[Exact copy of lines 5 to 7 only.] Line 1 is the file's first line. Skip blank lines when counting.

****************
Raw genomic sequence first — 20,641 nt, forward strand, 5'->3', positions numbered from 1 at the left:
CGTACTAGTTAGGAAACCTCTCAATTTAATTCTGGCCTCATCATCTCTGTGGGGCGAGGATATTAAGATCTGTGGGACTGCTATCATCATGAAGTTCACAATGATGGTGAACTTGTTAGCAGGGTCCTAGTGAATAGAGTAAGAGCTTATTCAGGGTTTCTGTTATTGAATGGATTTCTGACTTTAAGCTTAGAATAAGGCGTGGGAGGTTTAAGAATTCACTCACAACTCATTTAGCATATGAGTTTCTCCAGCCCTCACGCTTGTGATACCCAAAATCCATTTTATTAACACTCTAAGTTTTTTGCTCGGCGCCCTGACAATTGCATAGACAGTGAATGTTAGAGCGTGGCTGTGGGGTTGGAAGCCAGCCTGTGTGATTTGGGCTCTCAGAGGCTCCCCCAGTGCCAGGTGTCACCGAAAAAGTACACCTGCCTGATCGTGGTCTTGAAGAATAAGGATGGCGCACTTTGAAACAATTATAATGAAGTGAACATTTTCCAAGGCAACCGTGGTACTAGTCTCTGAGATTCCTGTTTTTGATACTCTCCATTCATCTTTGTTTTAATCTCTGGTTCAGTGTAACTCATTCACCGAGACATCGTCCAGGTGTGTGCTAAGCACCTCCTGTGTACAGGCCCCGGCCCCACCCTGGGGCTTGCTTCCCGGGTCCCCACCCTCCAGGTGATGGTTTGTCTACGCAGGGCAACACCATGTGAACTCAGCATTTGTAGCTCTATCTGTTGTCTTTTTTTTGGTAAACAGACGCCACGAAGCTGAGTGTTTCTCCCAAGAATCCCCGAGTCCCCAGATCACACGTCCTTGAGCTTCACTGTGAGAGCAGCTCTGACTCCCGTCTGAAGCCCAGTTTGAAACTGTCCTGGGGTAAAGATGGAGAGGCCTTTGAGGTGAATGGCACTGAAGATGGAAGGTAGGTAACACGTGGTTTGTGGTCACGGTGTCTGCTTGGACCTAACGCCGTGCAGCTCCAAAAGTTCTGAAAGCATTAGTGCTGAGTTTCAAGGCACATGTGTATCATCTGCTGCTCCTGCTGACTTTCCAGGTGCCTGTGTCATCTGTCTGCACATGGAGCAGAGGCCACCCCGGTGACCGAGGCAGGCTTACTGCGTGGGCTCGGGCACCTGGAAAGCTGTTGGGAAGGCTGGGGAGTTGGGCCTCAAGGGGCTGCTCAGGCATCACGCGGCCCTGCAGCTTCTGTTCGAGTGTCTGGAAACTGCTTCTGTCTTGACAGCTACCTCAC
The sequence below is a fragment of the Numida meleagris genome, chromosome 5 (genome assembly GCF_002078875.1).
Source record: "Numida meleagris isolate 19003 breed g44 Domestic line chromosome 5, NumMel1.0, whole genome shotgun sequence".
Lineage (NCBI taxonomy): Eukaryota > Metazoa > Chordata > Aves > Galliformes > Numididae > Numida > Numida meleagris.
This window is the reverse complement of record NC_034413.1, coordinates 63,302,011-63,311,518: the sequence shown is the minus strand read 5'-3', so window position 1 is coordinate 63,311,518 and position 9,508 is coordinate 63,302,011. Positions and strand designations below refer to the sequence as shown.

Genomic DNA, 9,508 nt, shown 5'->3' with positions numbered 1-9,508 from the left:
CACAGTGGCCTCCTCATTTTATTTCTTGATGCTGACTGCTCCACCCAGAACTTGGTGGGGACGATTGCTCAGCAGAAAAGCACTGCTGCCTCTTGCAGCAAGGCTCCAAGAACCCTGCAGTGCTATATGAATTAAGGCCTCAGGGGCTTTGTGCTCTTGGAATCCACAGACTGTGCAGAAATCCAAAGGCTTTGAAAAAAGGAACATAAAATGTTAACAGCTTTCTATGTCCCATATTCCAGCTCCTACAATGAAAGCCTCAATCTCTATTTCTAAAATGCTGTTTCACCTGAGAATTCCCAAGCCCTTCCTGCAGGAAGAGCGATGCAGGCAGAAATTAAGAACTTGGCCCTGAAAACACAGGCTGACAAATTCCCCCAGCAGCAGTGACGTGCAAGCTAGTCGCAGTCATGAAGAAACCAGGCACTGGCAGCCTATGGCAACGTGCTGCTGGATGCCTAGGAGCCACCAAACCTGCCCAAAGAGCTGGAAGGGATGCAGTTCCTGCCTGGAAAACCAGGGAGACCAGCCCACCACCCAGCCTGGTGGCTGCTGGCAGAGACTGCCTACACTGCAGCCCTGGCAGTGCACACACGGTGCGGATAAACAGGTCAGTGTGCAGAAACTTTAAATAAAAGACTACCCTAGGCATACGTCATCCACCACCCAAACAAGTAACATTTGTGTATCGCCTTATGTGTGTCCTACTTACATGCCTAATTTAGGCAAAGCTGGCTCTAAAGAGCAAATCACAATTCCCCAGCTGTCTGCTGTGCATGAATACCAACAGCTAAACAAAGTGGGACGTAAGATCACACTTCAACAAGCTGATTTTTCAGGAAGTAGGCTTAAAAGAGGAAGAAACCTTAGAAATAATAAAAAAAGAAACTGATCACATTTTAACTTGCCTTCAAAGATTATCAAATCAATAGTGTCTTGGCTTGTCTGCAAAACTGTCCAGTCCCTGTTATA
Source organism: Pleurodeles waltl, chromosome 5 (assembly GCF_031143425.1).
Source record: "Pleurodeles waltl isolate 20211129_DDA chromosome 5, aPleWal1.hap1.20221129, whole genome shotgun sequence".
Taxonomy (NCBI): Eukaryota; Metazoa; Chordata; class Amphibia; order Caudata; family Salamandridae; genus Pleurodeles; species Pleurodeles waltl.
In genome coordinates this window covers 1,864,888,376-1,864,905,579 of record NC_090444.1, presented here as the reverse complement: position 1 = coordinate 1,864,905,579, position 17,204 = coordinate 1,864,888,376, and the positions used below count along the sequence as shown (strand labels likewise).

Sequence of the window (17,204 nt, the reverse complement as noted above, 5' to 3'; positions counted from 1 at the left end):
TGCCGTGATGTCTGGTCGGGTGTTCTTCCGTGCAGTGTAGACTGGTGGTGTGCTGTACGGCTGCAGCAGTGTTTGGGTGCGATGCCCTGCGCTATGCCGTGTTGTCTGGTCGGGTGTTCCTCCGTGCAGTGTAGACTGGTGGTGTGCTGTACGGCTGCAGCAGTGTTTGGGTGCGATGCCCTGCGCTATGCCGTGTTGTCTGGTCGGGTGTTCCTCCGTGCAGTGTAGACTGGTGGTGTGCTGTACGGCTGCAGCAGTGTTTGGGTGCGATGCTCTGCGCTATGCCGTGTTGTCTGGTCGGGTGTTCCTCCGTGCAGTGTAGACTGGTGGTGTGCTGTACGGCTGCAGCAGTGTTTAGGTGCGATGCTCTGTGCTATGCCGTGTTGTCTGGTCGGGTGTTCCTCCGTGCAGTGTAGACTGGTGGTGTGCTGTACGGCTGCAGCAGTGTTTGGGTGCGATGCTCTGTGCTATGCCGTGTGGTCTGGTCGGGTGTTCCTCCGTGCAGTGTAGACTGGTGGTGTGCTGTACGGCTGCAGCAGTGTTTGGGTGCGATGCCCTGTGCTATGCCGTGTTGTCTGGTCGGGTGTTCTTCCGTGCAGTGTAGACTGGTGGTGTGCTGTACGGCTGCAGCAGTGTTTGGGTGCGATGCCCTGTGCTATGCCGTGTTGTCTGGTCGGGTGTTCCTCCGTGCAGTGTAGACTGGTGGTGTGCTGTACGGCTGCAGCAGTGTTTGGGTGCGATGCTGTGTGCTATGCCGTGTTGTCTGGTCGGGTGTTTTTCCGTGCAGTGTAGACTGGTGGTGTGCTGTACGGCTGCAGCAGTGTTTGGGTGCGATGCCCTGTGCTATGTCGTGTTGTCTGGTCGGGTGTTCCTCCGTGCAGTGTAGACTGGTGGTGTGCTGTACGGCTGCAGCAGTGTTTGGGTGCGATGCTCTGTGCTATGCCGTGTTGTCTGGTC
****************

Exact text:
Lineage (NCBI taxonomy): Eukaryota > Metazoa > Chordata > Aves > Galliformes > Numididae > Numida > Numida meleagris.
This window is the reverse complement of record NC_034413.1, coordinates 63,302,011-63,311,518: the sequence shown is the minus strand read 5'-3', so window position 1 is coordinate 63,311,518 and position 9,508 is coordinate 63,302,011. Positions and strand designations below refer to the sequence as shown.

Genomic DNA, 9,508 nt, shown 5'->3' with positions numbered 1-9,508 from the left: